And while the Dubai World Cup celebrates an important milestone in its rich history, this year’s running will be a tribute to the late Sheikh Hamdan bin Rashid Al Maktoum, Deputy Ruler of Dubai and UAE Minister of Finance, who passed away last week.
A great and wonderful man, Sheikh Hamdan was a pioneer in the world of horse racing and left a lasting legacy in equine sport. And he will be fondly remembered as we go through this night of racing.
Nine races, a generous prize purse of $26.5 million
Getting back to the action, we are little less than an hour away from the first race of the Dubai World Cup, this afternoon. And to jog your memory, the Dubai World Cup, traditionally held on the last Saturday of March, features nine races with a generous prize purse of $26.5 million.
There are six Group 1 affairs and three Group 3 contests, with Group 1 Dubai Kahayla Classic, a race for Purebred Arabians, shifting things into gear.
Guests up glam quotient with fascinating hats
The invited guests of the Dubai World Cup kept with one of the most facinating aspects of the races: Hats worn by the ladies.
The Dubai World Cup goes beyond just being a sporting event, it is a social one that is a big part of Dubai’s landscape. Apart from it being a celebration of all things horses, it also celebrates people who love horses.
Every year, racing fans from all around the globe arrive to witness the event and are dressed to their nines at the races. And those hats worn by the ladies are a definite highlight with all its different hues and colours
Photos: The 25th anniversary of the Dubai World Cup will be reserved for limited guest counts and seats marked off for social distancing.
117 horses from 11 countries: A stirring endorsement for Dubai's resilience amid Covid
Despite the effects of the Covid-19 pandemic, the Dubai World Cup has attracted 117 horses from 11 countries — a stirring endorsement of the UAE and Dubai’s capabilities in hosting world-class events in a safe and secure environment.
There are different bio-bubbles in place for horses, trainers and horse connections, as well as the local and international media, with all undergoing Covid tests prior to entering the venue.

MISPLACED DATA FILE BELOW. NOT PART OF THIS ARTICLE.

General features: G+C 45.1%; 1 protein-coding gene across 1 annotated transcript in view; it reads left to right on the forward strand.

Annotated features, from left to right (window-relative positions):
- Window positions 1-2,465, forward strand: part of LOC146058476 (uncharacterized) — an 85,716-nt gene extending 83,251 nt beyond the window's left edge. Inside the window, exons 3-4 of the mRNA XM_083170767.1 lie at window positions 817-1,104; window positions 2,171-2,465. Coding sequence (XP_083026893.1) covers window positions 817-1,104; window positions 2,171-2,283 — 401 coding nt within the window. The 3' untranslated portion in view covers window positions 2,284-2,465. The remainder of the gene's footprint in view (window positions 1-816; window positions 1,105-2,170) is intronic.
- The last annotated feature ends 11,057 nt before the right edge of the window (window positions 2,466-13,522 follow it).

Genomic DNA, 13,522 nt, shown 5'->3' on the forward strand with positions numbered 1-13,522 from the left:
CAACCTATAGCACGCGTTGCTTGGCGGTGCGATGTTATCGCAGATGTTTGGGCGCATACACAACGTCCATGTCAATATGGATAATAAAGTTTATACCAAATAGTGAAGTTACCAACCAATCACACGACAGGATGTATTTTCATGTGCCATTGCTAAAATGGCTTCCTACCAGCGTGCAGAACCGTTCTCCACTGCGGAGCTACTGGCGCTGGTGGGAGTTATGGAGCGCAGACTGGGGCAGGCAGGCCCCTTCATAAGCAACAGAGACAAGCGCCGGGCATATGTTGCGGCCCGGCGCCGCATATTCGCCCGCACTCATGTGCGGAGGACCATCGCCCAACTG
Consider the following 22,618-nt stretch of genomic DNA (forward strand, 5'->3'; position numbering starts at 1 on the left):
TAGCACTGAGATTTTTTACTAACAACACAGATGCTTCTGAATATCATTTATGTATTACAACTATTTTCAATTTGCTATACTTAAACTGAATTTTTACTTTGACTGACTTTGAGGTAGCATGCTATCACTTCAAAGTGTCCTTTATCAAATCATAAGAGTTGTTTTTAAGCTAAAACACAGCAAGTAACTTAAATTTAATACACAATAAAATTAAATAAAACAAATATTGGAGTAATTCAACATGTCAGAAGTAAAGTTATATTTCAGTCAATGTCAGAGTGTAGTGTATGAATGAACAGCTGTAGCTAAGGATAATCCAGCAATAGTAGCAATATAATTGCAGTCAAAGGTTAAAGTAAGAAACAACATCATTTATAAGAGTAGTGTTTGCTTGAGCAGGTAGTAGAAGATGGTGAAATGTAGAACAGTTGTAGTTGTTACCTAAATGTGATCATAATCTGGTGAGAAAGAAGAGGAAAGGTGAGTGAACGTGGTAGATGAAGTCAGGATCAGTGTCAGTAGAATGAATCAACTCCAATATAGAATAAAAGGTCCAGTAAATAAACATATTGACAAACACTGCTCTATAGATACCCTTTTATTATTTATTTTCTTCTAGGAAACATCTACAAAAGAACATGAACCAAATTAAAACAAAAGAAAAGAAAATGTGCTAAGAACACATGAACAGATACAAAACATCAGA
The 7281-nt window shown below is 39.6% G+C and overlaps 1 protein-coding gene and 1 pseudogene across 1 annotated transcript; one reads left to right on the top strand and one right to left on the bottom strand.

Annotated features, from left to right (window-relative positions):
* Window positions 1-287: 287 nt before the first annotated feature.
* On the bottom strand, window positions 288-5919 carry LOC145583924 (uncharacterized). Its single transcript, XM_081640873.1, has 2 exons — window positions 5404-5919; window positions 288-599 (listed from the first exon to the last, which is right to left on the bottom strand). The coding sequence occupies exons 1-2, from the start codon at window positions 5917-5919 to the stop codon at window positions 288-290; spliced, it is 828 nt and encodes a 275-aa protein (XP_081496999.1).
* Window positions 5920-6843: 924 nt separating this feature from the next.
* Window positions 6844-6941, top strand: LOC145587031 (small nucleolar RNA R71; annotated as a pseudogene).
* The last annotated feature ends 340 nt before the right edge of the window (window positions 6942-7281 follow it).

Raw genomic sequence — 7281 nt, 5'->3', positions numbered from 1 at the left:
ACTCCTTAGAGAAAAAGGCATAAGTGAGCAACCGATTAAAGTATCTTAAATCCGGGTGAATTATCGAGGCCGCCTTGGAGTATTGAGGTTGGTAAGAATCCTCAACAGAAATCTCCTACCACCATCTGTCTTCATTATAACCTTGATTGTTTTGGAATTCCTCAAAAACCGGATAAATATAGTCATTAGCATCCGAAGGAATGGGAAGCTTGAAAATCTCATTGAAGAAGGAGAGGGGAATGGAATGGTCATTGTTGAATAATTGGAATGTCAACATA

The first Dubai World Cup: How it all started
Just to rewind, the Dubai World Cup was created by His Highness Sheikh Mohammed bin Rashid Al Maktoum, Vice-President and Prime Minister of the UAE and Ruler of Dubai, in 1996. The inaugural event was held at the Nad Al Sheba Racecourse and was won by the William Mott-trained Cigar.
Nad Al Sheba hosted the world cup until 2009, before the now iconic Meydan Racecourse took shape and ran its first event in 2010.
A Covid-safe event
Just to give you all a heads up, last year was to be the 25th anniversary but was postponed owing to the Covid-19 pandemic, to safeguard the health of all participants.
This year, the event is taking place behind closed doors and as has been the case in the UAE, which had set the gold standard when it comes to health and security protocols, the organisers have gone to great lengths to ensure the safety of all the participants.
"There will be complete control to maintain the safety of those present,” said Mohammed Issa Al Adhab, Director-General of the Dubai Equestrian Club.
“And thank the Supreme Committee of Crisis and Disaster Management in Dubai, and the Security Committee of the Dubai Police and all partners for the support where working groups were formed whose main concern was to ensure the safety of all participants, including owners, knights, guests and take care of their safety while they are in the race," he added.